A revived national security strategy for the 21st century will be far more complex than those in the Cold War, when WWII-style tank armies faced one another at the Fulda Gap and elsewhere. An effective present-day security strategy that focuses on containing or deterring Russia begins with rethinking our nuclear strategy so that the ultimate deterrent remains viable and the keystone of our defense planning. We should seek, at the earliest moment, opportunities to thoroughly understand Russian nuclear doctrines and capabilities, now and as they evolve. Misunderstandings during the Cold War almost turned deadly several times; we cannot risk misunderstandings again, especially with one-man rule in Russia.
“Whole of government” agencies that are vital to long-term commitment must be supported with adequate budgets and direction. These are diplomatic posts, aid programs and other elements of public diplomacy, but also public and private defense against cyber-attacks, a Russian operational weapon of choice. Our embattled intelligence agencies must continue to be funded, as well as police and security agencies that will respond to fifth-column attacks and acts of terrorism at home and among our allies. The Soviet Union was a major sponsor of international terrorism, and KGB Colonel Putin is unlikely to neglect covert capabilities.
Finally, the decline in the United States’ armed forces must be reversed if the U.S. is to realistically contain Russian expansionism. The Army – which will be the service most likely to be deployed as a guarantor of allied security – is facing cuts that will dramatically reduce its ability to play an effective role in containing an impatient Russia. The slide in the Service’s end strength should be arrested and reveresed; three of its independent brigades should be stationed, on a long-term basis with supporting arms, in Europe along routes of approach from Russia into Poland and the Baltic states. Comparable Air Force basing should be done – bases, not temporary “lily pads” that have no deterrent effect. The Navy’s decline must be arrested, at a speed consistent with an expanded shipbuilding program, to a fleet that can, with allies, dominate the seas around Europe and the Eurasian littoral, including the Mediterranean. Space assets must be protected, and so on.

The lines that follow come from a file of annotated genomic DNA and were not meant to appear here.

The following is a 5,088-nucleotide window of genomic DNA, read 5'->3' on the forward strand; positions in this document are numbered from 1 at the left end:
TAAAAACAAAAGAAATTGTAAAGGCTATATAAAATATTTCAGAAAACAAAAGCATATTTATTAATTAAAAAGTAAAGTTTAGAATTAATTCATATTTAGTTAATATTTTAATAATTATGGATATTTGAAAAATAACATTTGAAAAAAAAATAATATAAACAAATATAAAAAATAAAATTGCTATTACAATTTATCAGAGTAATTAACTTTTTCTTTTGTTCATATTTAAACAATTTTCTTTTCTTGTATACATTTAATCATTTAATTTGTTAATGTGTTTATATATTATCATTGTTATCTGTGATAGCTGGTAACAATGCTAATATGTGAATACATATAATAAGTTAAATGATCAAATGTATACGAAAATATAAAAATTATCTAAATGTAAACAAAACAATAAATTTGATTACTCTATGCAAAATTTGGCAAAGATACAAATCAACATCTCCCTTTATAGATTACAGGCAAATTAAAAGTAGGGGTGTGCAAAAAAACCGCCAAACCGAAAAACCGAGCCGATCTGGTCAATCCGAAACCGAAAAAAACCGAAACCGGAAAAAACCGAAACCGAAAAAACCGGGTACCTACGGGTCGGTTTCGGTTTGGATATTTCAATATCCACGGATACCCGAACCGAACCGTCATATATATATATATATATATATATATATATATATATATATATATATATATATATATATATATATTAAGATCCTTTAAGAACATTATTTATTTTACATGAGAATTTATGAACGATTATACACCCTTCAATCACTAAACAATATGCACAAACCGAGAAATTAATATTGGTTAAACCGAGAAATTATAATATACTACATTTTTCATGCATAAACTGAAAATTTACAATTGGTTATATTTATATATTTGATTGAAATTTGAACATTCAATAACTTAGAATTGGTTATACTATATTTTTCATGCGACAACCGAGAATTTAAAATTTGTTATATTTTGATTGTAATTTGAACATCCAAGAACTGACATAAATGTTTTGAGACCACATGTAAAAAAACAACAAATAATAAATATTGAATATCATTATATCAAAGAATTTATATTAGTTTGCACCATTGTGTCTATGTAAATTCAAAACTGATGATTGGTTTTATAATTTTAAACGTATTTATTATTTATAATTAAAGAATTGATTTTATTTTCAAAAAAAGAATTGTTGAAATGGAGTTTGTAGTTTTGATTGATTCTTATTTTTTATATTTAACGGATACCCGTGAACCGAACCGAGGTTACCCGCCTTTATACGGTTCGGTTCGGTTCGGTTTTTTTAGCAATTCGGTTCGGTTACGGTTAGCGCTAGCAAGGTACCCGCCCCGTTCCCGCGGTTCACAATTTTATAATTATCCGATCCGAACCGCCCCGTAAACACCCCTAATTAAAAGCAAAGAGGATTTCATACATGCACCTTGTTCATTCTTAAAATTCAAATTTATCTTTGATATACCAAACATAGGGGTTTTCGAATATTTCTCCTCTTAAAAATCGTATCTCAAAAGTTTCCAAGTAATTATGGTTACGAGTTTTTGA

None of this will be easy, and none of it will be fast – regaining budgetary sanity in the Congress, rebuilding our capability for public diplomacy, a re-examined nuclear strategy, an expanded shipbuilding program – but we are facing a new era. On the occasion of the attacks of September 11, 2001, a U.S. president famously told the aroused U.S. public to go shopping. Putin’s invasion of Crimea is another historic moment, and this time we must not ignore the challenge.
Colonel (USA ret) Bob Killebrew writes and consults on national defense issues as a Senior Fellow at the Center for a New American Security. Prior to his retirement from active duty he served for thirty years in a variety of Special Forces, infantry and staff duties.